19 Definitions Effective Date the date your application form was received by ETF or your qualifying date, whichever is later. Light Duty your employer or your physician limits your job duties because of medically imposed restrictions associated with your disability, or assigns you to another position, the duties of which you are capable of performing with your disability, and which does not cause you to be reclassified to a category other than protective occupation participant. Protective Occupation Participants law enforcement officer, firefighter, state probation and parole officers, members of the state traffic patrol, state motor vehicle inspectors, forest rangers, conservation workers, fire marshals, and state correctionalpsychiatric officers. Additional protective occupations are listed in (48)(am), Wis. Stats. Qualifying Date the date on which your workrelated disability is so severe it causes you to retire, have a permanent reduction in base pay or position, be assigned to light duty or to not be promoted. Additional Information Booklets and forms are periodically revised. Please contact your employer or ETF to determine if an updated version of the form or booklet you are interested in is available. ETF has made every effort to ensure that this brochure is current and accurate. However, changes in the law or processes since the last revision to this brochure may mean that some details are not current. Please contact ETF if you have any questions about a particular topic in this brochure. ETF does not discriminate on the basis of disability in the provision of programs, services or employment. If you are speech, hearing or visually impaired and need assistance, call toll free at or (local Madison). We will try to find another way to get the information to you in a usable form. 18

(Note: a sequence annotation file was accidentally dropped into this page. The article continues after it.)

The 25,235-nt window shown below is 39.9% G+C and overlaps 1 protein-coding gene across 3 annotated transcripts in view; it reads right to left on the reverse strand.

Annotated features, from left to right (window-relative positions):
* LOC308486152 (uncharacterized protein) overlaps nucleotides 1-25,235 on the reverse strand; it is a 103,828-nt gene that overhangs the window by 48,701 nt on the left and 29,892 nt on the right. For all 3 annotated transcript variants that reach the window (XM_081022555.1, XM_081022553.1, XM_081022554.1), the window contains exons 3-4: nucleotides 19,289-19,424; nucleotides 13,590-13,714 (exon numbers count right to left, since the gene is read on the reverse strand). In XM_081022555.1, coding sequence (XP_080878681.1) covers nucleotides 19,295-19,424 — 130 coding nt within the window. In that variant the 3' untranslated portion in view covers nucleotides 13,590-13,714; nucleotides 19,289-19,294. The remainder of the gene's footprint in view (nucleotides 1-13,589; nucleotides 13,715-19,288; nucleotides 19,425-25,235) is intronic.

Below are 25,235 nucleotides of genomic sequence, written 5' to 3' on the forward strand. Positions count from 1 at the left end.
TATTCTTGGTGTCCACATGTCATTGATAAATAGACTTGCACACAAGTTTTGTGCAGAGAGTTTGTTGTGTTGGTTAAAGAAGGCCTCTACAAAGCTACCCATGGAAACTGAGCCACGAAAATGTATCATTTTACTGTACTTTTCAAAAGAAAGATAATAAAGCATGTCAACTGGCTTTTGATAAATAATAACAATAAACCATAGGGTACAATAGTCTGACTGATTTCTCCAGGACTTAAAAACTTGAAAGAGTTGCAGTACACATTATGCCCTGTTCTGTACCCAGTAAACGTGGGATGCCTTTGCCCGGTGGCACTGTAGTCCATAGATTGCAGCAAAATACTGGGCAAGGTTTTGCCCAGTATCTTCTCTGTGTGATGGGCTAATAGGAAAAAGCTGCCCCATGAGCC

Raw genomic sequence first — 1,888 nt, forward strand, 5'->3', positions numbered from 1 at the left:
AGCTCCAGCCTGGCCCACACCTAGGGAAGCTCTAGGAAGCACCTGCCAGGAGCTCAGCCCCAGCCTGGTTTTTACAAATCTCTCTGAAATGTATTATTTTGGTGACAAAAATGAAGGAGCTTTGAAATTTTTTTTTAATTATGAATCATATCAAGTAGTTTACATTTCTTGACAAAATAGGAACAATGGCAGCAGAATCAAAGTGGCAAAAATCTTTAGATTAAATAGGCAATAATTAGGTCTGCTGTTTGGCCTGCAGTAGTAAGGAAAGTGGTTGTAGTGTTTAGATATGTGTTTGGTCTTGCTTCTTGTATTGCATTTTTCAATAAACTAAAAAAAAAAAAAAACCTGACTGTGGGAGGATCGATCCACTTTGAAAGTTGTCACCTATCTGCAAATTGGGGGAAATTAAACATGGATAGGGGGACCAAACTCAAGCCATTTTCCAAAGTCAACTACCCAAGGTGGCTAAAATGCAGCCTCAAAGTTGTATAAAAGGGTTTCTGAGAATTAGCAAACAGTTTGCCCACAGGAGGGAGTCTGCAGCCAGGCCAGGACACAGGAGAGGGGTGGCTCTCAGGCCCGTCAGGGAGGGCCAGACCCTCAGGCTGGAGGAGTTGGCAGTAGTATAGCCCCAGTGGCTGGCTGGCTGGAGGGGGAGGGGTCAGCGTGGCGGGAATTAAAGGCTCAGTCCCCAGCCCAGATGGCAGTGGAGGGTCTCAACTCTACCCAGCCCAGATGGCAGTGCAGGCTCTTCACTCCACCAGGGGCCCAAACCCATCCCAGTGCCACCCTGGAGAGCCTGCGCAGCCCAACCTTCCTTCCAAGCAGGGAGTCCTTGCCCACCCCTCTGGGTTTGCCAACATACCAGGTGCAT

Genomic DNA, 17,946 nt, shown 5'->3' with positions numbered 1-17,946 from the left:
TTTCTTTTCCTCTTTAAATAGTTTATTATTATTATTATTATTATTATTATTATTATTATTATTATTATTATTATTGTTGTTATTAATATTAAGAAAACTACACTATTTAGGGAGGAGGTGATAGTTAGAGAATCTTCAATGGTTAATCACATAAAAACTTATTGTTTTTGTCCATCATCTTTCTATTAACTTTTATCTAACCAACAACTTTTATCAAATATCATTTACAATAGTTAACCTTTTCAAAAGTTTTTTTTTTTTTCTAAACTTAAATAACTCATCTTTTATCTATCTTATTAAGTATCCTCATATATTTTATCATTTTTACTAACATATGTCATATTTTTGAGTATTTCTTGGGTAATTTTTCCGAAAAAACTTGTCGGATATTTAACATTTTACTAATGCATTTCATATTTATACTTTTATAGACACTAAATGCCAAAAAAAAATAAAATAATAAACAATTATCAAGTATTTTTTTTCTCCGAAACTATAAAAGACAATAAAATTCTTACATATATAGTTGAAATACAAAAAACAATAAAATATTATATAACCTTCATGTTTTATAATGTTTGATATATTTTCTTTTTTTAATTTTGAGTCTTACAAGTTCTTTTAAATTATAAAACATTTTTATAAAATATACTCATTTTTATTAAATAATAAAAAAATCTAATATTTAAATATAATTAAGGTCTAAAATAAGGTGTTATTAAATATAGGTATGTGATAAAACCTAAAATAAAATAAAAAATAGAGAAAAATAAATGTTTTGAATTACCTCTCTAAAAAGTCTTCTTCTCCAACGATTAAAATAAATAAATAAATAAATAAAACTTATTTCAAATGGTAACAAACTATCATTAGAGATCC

20 Contact Us Call ETF Write Us Toll Free: Local Madison: Fax: Wisconsin Relay Service (for hearing & speech impaired) or (English) (Spanish) Department of Employee Trust Funds P.O. Box 7931 Madison, WI Send Us an Go to etf.wi.gov Click on contact ETF, then click on a category. Visit Our Internet Site/View Our Online Videos etf.wi.gov (Look for the red envelope to sign up for ETF Updates) or etf.wi.gov/webcasts.htm 19